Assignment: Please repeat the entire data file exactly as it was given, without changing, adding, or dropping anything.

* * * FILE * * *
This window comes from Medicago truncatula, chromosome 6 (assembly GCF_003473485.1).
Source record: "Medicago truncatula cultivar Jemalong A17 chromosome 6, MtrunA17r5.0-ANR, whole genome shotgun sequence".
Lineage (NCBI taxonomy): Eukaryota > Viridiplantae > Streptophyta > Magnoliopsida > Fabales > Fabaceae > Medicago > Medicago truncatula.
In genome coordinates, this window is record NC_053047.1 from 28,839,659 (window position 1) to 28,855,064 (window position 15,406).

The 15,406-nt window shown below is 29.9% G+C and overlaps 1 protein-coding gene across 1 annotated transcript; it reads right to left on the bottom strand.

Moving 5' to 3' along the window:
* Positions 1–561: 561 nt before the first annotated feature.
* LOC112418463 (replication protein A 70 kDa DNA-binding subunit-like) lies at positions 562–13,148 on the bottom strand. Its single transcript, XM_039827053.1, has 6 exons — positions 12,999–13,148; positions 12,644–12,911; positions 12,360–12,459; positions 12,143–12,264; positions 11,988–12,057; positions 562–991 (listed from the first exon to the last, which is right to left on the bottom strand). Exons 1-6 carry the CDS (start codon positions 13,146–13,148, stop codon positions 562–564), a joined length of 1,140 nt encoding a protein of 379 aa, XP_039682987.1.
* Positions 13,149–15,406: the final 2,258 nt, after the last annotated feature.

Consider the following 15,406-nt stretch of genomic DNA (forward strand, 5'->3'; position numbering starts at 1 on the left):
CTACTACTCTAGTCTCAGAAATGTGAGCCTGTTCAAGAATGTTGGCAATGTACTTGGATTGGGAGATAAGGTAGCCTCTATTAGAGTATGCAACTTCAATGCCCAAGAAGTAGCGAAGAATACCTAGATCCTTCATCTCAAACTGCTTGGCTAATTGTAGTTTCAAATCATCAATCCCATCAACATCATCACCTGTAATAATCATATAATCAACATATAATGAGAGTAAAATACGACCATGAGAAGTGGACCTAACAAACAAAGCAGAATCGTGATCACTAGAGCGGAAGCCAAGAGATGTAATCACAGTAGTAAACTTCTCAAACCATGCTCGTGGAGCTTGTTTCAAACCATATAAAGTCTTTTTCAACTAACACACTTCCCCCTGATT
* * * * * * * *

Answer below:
This window comes from Medicago truncatula, chromosome 6 (assembly GCF_003473485.1).
Source record: "Medicago truncatula cultivar Jemalong A17 chromosome 6, MtrunA17r5.0-ANR, whole genome shotgun sequence".
Lineage (NCBI taxonomy): Eukaryota > Viridiplantae > Streptophyta > Magnoliopsida > Fabales > Fabaceae > Medicago > Medicago truncatula.
In genome coordinates, this window is record NC_053047.1 from 28,839,659 (window position 1) to 28,855,064 (window position 15,406).

The 15,406-nt window shown below is 29.9% G+C and overlaps 1 protein-coding gene across 1 annotated transcript; it reads right to left on the bottom strand.

Moving 5' to 3' along the window:
* Positions 1–561: 561 nt before the first annotated feature.
* LOC112418463 (replication protein A 70 kDa DNA-binding subunit-like) lies at positions 562–13,148 on the bottom strand. Its single transcript, XM_039827053.1, has 6 exons — positions 12,999–13,148; positions 12,644–12,911; positions 12,360–12,459; positions 12,143–12,264; positions 11,988–12,057; positions 562–991 (listed from the first exon to the last, which is right to left on the bottom strand). Exons 1-6 carry the CDS (start codon positions 13,146–13,148, stop codon positions 562–564), a joined length of 1,140 nt encoding a protein of 379 aa, XP_039682987.1.
* Positions 13,149–15,406: the final 2,258 nt, after the last annotated feature.

Consider the following 15,406-nt stretch of genomic DNA (forward strand, 5'->3'; position numbering starts at 1 on the left):
CTACTACTCTAGTCTCAGAAATGTGAGCCTGTTCAAGAATGTTGGCAATGTACTTGGATTGGGAGATAAGGTAGCCTCTATTAGAGTATGCAACTTCAATGCCCAAGAAGTAGCGAAGAATACCTAGATCCTTCATCTCAAACTGCTTGGCTAATTGTAGTTTCAAATCATCAATCCCATCAACATCATCACCTGTAATAATCATATAATCAACATATAATGAGAGTAAAATACGACCATGAGAAGTGGACCTAACAAACAAAGCAGAATCGTGATCACTAGAGCGGAAGCCAAGAGATGTAATCACAGTAGTAAACTTCTCAAACCATGCTCGTGGAGCTTGTTTCAAACCATATAAAGTCTTTTTCAACTAACACACTTCCCCCTGATT